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By the numbers: Is college worth the cost?
Students walk on the campus of Miami Dade College, in Miami, on Oct. 23, 2018. (AP/Sladky) Students walk on the campus of Miami Dade College, in Miami, on Oct. 23, 2018. (AP/Sladky)

Students walk on the campus of Miami Dade College, in Miami, on Oct. 23, 2018. (AP/Sladky)

Bill McCarthy
By Bill McCarthy September 5, 2019

As students across the country begin their college lives, many are also saying hello to something that could follow them long after graduation: student loans.

Student loan debt is the highest it’s ever been. And the average cost of college tuition has more than doubled in the last 30 years. 

Just 58% of Americans say a four-year degree is worth the price, according to a recent survey from American Public Media’s research lab. That’s up from past years, but still a slim majority.

Mounting costs have prompted Democrats such as Sens. Elizabeth Warren and Bernie Sanders to introduce plans to forgive outstanding student loan debts, which now total $1.48 trillion.

President Donald Trump is talking about it, too. He signed an executive order Aug. 21 to wipe away federal student loan debts owed by about 25,000 permanently disabled veterans. 

With student debt and tuition costs, is college really worth it? PolitiFact crunched the numbers for bachelor’s and associate’s degrees and interviewed education experts. 

Put simply, postsecondary education is still a reliable investment for most students.

How expensive is college?

The sticker price for tuition, room, board and other fees has skyrocketed since the 1980s.

According to the National Center for Education Statistics, the average total cost for students living on-campus at four-year public, in-state universities, was $24,320 in 2017-18. For private, for-profit universities, that cost was $32,244. For private, nonprofit institutions, it was $50,338.

Two-year associate’s degrees tend to be about half the four-year price.

For many students, these costs cannot be met without grants, financial aid, scholarships, work-studies or loans that are generally paid back with fixed monthly payments lasting years.

Although borrowing via loans is down from recent years, it’s still high. According to the NCES, about 63% of 2007-08 bachelor’s degree recipients still had student loan debt four years after graduating, and those who did not go on to get more education owed an average of $24,000.

Soon-to-be college graduates think they’ll erase their student loans in six years — but the data shows it will likely take closer to 20, according to a study by Cengage, an education company.

Only 38% of borrowers who started postsecondary education in 1995-96 had fully paid off their loans 20 years later, while 25% had defaulted on at least one loan, per the NCES.

Does college help you land a job?

College is still worth the time it takes to pay it off for most students, experts told us.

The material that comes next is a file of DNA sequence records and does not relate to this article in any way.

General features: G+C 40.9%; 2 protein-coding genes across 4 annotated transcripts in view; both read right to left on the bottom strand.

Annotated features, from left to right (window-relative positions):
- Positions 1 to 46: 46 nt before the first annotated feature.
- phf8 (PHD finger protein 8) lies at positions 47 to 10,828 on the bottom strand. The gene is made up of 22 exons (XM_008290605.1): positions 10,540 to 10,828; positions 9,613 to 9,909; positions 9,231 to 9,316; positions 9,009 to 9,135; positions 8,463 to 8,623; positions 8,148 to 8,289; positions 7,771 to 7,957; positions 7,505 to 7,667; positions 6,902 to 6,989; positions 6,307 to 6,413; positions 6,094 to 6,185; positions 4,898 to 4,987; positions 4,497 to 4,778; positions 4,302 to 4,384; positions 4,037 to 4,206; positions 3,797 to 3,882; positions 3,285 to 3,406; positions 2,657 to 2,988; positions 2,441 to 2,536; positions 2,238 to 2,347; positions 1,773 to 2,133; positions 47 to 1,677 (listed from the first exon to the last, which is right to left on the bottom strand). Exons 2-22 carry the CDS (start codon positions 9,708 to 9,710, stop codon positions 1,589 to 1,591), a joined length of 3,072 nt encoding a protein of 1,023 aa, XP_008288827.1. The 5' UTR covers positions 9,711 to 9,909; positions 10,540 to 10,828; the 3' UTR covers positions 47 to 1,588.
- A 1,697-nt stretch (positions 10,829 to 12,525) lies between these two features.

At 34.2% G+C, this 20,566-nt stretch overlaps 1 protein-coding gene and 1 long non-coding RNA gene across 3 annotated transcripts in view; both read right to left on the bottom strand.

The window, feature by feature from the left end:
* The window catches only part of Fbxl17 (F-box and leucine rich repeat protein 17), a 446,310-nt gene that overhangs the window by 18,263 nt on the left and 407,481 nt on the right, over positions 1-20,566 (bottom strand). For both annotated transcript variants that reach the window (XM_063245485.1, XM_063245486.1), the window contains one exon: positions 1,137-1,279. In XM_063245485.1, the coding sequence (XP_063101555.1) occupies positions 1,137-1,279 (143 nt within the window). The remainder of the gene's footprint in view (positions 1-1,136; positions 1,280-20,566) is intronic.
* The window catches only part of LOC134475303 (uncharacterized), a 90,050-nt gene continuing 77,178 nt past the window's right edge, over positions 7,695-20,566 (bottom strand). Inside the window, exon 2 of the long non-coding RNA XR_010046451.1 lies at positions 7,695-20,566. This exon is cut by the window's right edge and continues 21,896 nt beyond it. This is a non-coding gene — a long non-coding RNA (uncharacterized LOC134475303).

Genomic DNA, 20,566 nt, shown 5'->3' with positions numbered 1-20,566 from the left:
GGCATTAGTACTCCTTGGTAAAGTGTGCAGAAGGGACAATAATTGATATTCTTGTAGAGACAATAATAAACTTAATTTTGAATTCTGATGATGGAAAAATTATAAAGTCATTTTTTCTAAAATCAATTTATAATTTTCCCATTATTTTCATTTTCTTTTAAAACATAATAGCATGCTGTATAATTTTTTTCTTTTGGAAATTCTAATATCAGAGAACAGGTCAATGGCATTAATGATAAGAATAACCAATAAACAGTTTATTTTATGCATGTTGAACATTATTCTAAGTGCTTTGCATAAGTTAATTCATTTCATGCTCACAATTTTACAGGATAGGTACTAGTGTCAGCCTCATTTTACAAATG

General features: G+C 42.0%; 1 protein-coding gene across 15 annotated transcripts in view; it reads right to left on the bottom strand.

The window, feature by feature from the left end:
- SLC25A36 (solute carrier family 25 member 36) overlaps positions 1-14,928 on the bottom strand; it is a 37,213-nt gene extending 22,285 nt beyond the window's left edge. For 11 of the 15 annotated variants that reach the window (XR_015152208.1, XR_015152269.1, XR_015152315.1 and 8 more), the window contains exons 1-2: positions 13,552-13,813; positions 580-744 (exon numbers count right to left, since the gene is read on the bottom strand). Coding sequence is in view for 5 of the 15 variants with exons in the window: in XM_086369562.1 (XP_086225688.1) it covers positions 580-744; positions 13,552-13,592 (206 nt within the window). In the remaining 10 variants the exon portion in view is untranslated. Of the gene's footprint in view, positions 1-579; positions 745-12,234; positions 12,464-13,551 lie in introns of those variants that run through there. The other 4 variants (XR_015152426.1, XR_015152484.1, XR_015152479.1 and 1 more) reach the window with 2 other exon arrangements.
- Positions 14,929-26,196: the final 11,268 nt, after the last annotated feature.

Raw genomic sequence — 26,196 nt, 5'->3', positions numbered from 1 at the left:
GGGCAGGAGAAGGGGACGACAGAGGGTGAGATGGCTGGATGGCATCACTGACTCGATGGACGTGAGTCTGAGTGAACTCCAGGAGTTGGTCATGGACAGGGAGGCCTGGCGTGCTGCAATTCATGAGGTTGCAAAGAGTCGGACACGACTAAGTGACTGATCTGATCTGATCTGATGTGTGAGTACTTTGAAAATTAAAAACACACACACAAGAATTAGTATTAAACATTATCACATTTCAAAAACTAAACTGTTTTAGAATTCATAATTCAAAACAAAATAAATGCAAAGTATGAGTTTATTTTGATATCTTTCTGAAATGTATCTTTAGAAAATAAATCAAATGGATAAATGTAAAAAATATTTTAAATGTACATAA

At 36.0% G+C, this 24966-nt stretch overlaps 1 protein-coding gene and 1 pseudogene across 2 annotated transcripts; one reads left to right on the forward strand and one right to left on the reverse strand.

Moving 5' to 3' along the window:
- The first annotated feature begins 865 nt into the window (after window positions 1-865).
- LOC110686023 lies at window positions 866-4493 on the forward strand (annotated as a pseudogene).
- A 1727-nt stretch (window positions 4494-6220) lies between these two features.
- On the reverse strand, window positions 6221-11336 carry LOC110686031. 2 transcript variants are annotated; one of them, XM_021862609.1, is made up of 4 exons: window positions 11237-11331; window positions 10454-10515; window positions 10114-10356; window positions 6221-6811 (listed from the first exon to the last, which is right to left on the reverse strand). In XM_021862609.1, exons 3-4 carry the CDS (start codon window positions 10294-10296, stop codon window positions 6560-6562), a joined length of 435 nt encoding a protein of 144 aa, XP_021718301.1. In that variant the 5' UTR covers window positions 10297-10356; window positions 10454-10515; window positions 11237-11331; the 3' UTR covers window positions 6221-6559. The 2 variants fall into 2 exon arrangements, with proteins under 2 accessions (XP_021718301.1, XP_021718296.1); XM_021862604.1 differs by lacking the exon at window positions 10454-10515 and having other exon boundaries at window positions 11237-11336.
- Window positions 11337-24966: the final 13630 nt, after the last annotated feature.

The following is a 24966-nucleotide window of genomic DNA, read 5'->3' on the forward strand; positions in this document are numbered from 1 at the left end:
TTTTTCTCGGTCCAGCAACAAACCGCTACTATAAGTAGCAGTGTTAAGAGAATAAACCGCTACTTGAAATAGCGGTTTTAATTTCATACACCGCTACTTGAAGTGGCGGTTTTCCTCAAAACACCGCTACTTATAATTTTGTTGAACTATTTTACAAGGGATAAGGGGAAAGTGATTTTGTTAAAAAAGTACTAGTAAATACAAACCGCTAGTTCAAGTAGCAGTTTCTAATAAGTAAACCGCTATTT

Job-seekers with at least a bachelor’s degree have a slight edge in the job hunt, according to Bureau of Labor Statistics data. In July, the unemployment rate for people 25 and older with at least a bachelor’s degree was 2.2%. For people that age with high school degrees, it was 3.6%.

Nicole Smith, chief economist at the Georgetown University Center on Education and the Workforce, said this gap is generally wider and that college graduates tend to land jobs with less turnover.

At the same time, 41% of recent bachelor’s degree recipients and 34% of bachelor’s degree holders overall were underemployed as of June, according to the Federal Reserve Bank of New York. That means they were working jobs that typically do not require a bachelor’s degree.

"Whether it’s a boom or a slump, you’re going to find that some people who are mismatched," Smith said, noting that other workers are similarly overemployed.

But there’s evidence that underemployed workers typically make more than co-workers who are less qualified for the same job, she said.

Do college graduates earn more?

According to the New York Fed, the average college graduate’s salary is more than $30,000 higher than the average salary for a worker with a high school diploma. 

The NCES and the Bureau of Labor Statistics have recorded similar differences. Generally, higher education leads to higher wages, meaning the more you learn, the more you earn.

Over the course of a career, that can add up. The Georgetown University Center for Education and the Workforce estimated in 2011 that, over a lifetime, a bachelor’s degree is worth an average of $2.8 million. Bachelor’s degree holders bring in 31% more in median lifetime earnings than associate’s degree recipients, and they bring in 74% more than workers who stopped their education after high school.

These earnings aren’t guaranteed, however.

In order to reap the full benefits, students have to actually finish the degrees they set out to earn. But according to the NCES, only 60% of students in bachelor’s degree programs graduate in six years. That means about 40% of college students never complete their studies, and others take longer than four years to do so.

"If you’re not ready for college, it’s most likely that you’re not going to be able to make the grade," said David Bloomfield, professor of education at Brooklyn College and the City University of New York Graduate Center.

Even some students who do graduate have trouble out-earning their non-college counterparts. A 2014 study by the New York Fed found that the annual wages for the bottom 25th percentile of college graduates are no higher than the median wages for high school graduates. 

Still, there’s evidence to suggest that even the worst-off college graduates do better because of their degree than they otherwise would, said Sandy Baum, senior fellow at the Urban Institute, a think tank in Washington.

"They would have also been at the bottom of the heap of high school graduates," she said of the worst-off college graduates. "So even if they earn less than the median for college graduates, still they’re better off than they personally would’ve been."

But higher salaries earned by college graduates can’t always be chalked up to the degree itself.  

"We really do not know how much of the higher pay college grads earn is due to the fact that they are already more able, they have families with more resources, and they have other advantages that help them in the job market as compared to those who do not go to college," said Peter Cappelli, professor of education at the University of Pennsylvania.